NDP leader guest speaker at 100 Mile House dinner

The annual Cariboo Chilcotin NDP fall supper was a sold-out event in 100 Mile House on Saturday, Oct. 27.

The annual Cariboo Chilcotin NDP fall supper was a sold-out event in 100 Mile House on Saturday, Oct. 27.

At one point, it became uncertain if guest speaker, BC NDP leader Adrian Dix, would even make it to the supper when thick fog in Williams Lake forced Dix’s morning flight back to Vancouver.

Dix, however, managed to catch the next flight to Kamloops and rented a car for the two and a half hour drive to 100 Mile.

Guests greeted Dix with a big round of applause as he arrived, said the Cariboo Chilcotin NDP in a press release.

Following a meal of locally-grown food catered by the Horse Lake Community Farm Co-op, Cariboo Chilcotin NDP candidate Charlie Wyse addressed the room and talked about the important connection between the environment and the economy.

“The economy is always connected with the environment, it doesn’t matter which particular industry we’re talking about. Whether it’s forestry, mining, tourism or agriculture. You have to have oversight upon the industry in order to ensure the environment is not adversely affected,” Wyse told the Tribune during a phone interview Tuesday, Oct. 30.

“I went into the industries around here. In forestry, when you have a look at the effect that massive clear cuts of the beetle kill have had on the environment you see that as an example of when there isn’t adequate oversight.

“In the area of tourism we can talk about the same issue. We’ve had  tourism operators and the tourism association warning how massive clear cuts have impacted that industry.”

Clearcutting also impacts agriculture, as has especially been seen in the Big Creek watershed where there has been flooding, he added.

“The ore deposit that exists at Fish Lake is also an issue. Not only do we have the environmental review decision that came down from Ottawa turning down the project, although B.C. had given it a thumbs up, but the issue around First Nations and the fact both supreme courts of B.C. and Canada have set the conditions under which First Nations must be involved with all these various discussions.”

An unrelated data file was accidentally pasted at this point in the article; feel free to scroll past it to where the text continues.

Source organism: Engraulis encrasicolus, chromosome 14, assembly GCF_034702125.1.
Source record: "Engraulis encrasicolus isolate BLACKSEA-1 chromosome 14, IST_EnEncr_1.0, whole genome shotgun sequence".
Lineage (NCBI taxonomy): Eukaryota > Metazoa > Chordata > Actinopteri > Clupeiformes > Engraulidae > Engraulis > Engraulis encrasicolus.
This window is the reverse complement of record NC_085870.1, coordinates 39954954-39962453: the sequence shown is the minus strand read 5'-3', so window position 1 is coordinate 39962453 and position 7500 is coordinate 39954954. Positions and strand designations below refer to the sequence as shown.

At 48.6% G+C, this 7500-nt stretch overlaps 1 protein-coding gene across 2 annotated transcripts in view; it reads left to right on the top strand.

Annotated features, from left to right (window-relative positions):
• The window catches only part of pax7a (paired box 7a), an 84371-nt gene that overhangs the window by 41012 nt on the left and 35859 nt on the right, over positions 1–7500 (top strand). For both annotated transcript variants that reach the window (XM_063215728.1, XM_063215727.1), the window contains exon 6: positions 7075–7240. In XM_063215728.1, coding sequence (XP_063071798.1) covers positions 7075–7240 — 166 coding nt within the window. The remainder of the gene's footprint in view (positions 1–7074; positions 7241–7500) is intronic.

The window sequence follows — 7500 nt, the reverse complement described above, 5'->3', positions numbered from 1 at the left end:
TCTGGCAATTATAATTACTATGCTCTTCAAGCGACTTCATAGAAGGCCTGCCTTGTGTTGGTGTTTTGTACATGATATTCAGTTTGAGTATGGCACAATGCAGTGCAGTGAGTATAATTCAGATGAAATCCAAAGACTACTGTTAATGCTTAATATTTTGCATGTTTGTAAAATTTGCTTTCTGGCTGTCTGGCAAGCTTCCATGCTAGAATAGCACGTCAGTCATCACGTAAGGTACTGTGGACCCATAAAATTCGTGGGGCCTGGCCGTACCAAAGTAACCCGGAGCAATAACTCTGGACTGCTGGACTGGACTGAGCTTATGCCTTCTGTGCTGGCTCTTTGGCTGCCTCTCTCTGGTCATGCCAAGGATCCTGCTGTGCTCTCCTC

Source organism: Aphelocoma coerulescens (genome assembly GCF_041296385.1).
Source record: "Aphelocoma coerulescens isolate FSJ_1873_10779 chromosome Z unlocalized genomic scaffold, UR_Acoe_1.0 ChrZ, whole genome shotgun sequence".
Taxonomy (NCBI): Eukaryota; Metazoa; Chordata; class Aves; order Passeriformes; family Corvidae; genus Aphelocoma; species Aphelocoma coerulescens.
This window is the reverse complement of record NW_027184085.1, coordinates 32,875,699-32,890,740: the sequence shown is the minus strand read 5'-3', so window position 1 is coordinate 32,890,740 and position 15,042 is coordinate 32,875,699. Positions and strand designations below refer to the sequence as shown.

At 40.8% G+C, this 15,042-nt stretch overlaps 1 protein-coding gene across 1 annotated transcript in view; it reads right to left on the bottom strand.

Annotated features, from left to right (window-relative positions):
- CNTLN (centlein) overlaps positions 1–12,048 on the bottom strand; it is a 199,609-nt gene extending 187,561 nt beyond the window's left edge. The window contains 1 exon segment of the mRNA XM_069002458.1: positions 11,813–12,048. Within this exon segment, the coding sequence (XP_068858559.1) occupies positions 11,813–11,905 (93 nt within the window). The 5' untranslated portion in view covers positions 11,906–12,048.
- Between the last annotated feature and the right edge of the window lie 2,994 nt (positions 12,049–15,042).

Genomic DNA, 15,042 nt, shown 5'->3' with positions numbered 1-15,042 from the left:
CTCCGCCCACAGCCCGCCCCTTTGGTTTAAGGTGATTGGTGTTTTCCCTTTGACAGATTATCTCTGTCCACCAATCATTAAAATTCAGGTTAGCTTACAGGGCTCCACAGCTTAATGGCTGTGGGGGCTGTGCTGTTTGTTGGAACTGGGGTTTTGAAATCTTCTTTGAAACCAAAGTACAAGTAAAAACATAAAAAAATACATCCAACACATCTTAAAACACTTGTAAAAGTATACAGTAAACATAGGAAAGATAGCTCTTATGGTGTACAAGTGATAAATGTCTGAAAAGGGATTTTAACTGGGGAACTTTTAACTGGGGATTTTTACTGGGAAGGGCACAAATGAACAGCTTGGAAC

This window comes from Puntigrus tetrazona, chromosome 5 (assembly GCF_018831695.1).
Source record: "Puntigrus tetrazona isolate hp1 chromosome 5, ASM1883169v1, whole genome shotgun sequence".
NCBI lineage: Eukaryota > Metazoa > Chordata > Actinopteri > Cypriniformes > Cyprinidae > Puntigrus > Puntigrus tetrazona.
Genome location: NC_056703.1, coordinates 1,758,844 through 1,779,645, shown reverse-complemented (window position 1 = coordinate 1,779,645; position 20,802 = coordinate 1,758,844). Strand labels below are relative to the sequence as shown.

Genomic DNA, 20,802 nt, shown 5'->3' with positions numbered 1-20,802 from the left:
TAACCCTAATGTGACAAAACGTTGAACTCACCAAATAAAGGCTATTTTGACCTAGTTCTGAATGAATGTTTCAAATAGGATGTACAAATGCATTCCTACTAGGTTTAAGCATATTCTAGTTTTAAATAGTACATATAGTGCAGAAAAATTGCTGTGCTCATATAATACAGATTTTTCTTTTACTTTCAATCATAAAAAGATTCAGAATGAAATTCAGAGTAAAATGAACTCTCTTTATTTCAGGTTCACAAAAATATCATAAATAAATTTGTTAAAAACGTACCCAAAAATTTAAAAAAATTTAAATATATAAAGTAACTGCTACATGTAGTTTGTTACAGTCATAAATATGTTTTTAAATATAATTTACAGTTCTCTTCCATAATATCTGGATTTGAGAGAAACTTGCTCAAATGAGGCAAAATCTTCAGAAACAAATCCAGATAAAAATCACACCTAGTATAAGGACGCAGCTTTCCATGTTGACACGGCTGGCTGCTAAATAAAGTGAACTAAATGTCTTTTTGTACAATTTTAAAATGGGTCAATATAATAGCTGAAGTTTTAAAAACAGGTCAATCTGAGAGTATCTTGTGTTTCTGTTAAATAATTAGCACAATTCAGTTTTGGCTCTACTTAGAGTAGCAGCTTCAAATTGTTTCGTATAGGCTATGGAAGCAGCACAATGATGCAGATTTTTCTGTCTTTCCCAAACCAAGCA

From the NDP point of view, Wyse said the party has developed an overview of how to work within existing limitations and that he’s firmly convinced that the approach brought forth by Adrian Dix, which brings all parties to the table to find workable solutions, will assist in finding solutions for the economic future of the Cariboo Chilcotin.

“I talked about the government’s recent mid-term timber supply report and asked how anyone can plan for economic security when there is no inventory? I included that very specifically in my discussion on how the oversight of Victoria doesn’t help this region, both the person working in these industries as well as the communities they live in.”

Dix also addressed the audience, and, among other topics, outlined the NDP’s approach as it heads toward the spring election campaign.

He promised the NDP would say what they would do and say how they would pay for it, focusing on key priorities to address challenges around productivity, inequality and sustainability.

Foremost among his priorities will be a commitment to skills training. He also stressed the NDP would run a positive campaign, free of personal attacks.

At the close of his speech Dix entertained several questions from the audience then talked individually with many people as the evening came to an end. Prior to the dinner, the local Cariboo Chilcotin NDP held their AGM and elected their officers and executive committee for the coming year.

 

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